Writer: Pam Dillard, (806) 359-5401, firstname.lastname@example.org;
Contact: Dr. Carl Patrick, (806) 359-5401, email@example.com
AMARILLO – What do corn growers in at least five states have in common right now besides corn?
Entomologists say they are seeing two distinct types of borer moths active in corn fields in the Texas High Plains and Oklahoma Panhandle. Infestations also are present in production areas of eastern New Mexico and southeast Colorado as well as southwest Kansas.
According to Dr. Carl Patrick, entomologist for the Texas Agricultural Extension Service at the Texas A&M Research and Extension Center here — both the southwestern corn borer and European corn borer have been seen in fields across the region.
“Heavy infestations of these borers can severely damage the crop,” Patrick said.
Dr. Steve Amosson, Extension economist of Amarillo, stated that corn forecasts this year are expected to match the production averages for 1995-96.
“In Texas alone, if the figures equal those of the past two years, we’ll see approximately 2.1 million acres planted and 1.85 million acres harvested. The statewide yield has been averaging 108 bushels per acre over the same period,” he said.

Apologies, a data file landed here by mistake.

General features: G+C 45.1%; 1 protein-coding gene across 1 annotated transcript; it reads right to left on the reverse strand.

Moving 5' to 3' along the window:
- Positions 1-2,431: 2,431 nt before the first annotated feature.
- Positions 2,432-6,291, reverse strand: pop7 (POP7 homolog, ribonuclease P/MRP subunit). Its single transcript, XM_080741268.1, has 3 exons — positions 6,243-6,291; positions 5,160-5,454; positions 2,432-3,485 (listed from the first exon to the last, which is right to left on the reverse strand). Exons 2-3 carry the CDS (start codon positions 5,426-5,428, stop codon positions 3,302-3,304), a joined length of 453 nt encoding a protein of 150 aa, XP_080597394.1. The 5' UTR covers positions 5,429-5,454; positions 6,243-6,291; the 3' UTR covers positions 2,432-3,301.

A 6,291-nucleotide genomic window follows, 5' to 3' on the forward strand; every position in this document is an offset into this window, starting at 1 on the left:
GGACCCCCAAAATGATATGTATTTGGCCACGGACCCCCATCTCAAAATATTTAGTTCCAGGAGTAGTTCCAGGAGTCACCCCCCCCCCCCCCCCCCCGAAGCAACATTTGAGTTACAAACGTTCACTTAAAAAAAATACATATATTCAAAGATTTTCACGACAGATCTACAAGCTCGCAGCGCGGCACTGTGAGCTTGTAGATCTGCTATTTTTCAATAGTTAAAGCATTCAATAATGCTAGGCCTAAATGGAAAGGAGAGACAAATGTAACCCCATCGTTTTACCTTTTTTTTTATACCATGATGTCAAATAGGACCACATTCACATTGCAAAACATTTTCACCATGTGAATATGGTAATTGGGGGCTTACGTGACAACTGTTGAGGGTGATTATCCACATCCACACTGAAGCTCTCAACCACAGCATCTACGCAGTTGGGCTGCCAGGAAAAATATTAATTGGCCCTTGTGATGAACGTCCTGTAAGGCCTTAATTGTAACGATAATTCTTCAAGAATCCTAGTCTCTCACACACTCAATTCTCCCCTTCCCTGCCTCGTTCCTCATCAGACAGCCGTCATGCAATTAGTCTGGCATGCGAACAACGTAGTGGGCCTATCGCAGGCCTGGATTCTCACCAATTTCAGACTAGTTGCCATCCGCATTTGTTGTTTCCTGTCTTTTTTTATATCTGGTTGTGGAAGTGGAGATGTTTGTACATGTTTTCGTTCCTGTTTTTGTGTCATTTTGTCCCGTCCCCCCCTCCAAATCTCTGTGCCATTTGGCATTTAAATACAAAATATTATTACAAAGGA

The cycle of potential damage actually begins when borers of either type overwinter as larvae in old corn stalks and stubble. The adult moths emerge in late May and early June to lay their eggs in corn.
“The tallest corn will attract European corn borer females where they deposit their eggs, usually an average of 15 eggs on the underside of the leaves near the midrib,” the entomologist said. Eggs hatch within 3 to 7 days.
“Any size corn plant is a haven for the eggs of the southwestern corn borer,” Patrick said. An average of two to five eggs may be laid on any size corn plant, mostly on the upper surface of the leaves. Their offspring emerge in about five days.
The newly hatched larvae of both species move to the whorl, or center part of the plant where its leaves unfurl, to feed. A symptom called “dead heart” may occur if southwestern corn borer feed on the growing point of small corn plants.
Patrick noted that infestations of southwestern corn borer on whorl-stage corn seldom reach economic levels, usually running less than 3 percent. However, economic infestations may develop in corn planted next to unplowed stubble, he added.
An insecticide application to control European corn borer on whorl stage corn is justified if 50 percent of the plants are found infested with an average of at least one larva per plant.
The entomologist said the story doesn’t end here either. A second and more damaging generation of these two borers will occur in July and August.